At some point, all of us face life-altering moments in our careers. How you react could literally change the direction your career takes. That was the situation that expense account manager Tracie Marcum faced when she was offered a chance at her dream career as a sports photographer -- but it would mean reliving one of the most painful moments in the life of the 37-year-old mom: her mother's suicide.
Marcum's dilemma was the highlight Thursday evening on the series premiere of the USA Network's reality show, "The Moment" -- hosted by former NFL quarterback Kurt Warner -- in which an ordinary American gets a once-in-a-lifetime shot at landing his or her dream job (as seen in the video above).
A Sports Illustrated magazine photographer, Lou Jones, asked the Alabama woman to take photos of a skeet shooting session at a gun club. That might sound like a reasonable try-out for a photog, but when Marcum was a young girl (she didn't say at what age) she saw her mother shoot herself to death inside their home. "I don't do guns," she told the camera. "If this is part of my assignment, I can't do this."
Marcum was visibly shaken and began to tear up as she weighed whether to walk away from the assignment that would force her to relive the most painful moment of her life. Marcum, a mother of two, called her husband who advised, "It's kind of a chance for you to come to terms with that memory." Jones, who -- as part of the show -- served as her "mentor," agreed: "This is something you've got to push through."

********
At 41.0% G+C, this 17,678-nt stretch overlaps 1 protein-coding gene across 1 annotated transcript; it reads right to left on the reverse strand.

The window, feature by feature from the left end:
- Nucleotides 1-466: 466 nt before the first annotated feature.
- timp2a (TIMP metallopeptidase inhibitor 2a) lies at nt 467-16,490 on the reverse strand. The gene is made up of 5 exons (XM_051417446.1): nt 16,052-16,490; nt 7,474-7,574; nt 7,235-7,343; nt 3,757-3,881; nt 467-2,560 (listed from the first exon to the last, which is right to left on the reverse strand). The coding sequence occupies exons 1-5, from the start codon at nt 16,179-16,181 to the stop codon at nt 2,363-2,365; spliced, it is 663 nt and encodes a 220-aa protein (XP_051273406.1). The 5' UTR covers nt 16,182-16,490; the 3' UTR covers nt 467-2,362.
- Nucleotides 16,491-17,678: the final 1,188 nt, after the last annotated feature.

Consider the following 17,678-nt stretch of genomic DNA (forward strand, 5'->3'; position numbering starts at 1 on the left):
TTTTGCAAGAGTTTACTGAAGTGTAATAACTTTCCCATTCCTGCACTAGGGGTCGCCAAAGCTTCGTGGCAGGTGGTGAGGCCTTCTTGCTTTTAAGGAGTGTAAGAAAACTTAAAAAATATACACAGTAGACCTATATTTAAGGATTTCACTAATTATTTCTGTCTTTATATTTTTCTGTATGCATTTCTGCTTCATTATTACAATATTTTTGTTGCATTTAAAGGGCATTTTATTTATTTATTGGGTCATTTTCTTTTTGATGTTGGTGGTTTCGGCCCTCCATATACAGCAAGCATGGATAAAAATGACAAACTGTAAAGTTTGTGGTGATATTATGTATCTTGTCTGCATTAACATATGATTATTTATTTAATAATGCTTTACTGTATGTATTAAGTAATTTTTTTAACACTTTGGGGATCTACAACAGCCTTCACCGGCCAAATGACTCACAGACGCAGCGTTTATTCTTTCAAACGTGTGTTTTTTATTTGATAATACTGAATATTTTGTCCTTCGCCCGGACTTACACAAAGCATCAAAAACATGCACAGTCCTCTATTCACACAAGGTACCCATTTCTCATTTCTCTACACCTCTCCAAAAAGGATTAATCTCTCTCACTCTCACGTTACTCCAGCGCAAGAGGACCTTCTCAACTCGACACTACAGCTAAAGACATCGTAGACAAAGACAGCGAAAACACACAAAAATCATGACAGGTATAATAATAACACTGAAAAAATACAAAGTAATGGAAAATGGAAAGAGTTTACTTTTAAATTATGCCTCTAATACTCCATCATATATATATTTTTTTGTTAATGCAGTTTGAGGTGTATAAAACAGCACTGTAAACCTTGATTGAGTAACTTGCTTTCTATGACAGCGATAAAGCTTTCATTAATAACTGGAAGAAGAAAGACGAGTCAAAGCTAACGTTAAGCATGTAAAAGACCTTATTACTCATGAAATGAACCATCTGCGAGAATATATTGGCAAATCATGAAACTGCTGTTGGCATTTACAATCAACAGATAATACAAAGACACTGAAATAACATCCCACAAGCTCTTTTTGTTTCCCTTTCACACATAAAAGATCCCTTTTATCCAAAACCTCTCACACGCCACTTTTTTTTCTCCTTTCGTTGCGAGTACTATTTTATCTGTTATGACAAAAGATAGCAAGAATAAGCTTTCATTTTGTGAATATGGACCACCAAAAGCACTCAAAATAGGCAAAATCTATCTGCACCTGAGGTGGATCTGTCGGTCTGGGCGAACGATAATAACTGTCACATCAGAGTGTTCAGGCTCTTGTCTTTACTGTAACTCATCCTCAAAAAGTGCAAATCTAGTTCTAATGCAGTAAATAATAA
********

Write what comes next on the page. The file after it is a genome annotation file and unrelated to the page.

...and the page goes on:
A show spokesperson did not respond to a question about whether the show's producers knew of Marcum's family history before filming. But her extended tryout runs the risk of rubbing the rest of America the wrong way, given the challenges of the "black hole" that many job applicants must deal with in a country suffering from an official unemployment rate of 7.6 percent. The network is planning to air nine episodes at 10 p.m. Thursdays (9 p.m. Central time) this season.
As for Marcum, she succeeded at the very challenge that's at the heart of sports photography -- capturing the moment of the action. For skeet shooting, that's when a shot hits its target, which in this instance was a clay pigeon. Little by little, she began flinching less while taking the photos. "You got that last one," Jones screamed out. "You may have what it takes."
Immediately after the review, Kurt Warner delivered the good news -- SI wanted to offer Marcum a job as a photographer. (Salary was not specified.) The magazine's offer was all the more impressive given that SI's publisher, Time Inc., let go of 500 employees in January during a round of layoffs. (Disclosure: This writer is a former Time Inc. employee but left the company long before that layoff.)
Warner, of course, knows a thing or two about landing dream jobs. After working in a supermarket bagging groceries, he rose to become the MVP of Super Bowl XXXIV back in 2000. Having such a happy ending to a remarkable story, however, carries its own burdens, he said in an interview with AOL Jobs. "It got to a point where it felt, 'enough already,' with the supermarket stuff," he said. "Let me just do my thing."
For her part, Marcum was initially hesitant to accept the job, given that it would require relocation. But with encouragement from her husband, Marcum decided that she couldn't pass up her dream. "I work for Sports Illustrated," she announced with confidence.
Marcum worked at the magazine's New York office for six months before returning to Alabama. According to the show's spokesperson, Marcum is currently freelancing for the magazine covering college's Southeastern Conference.
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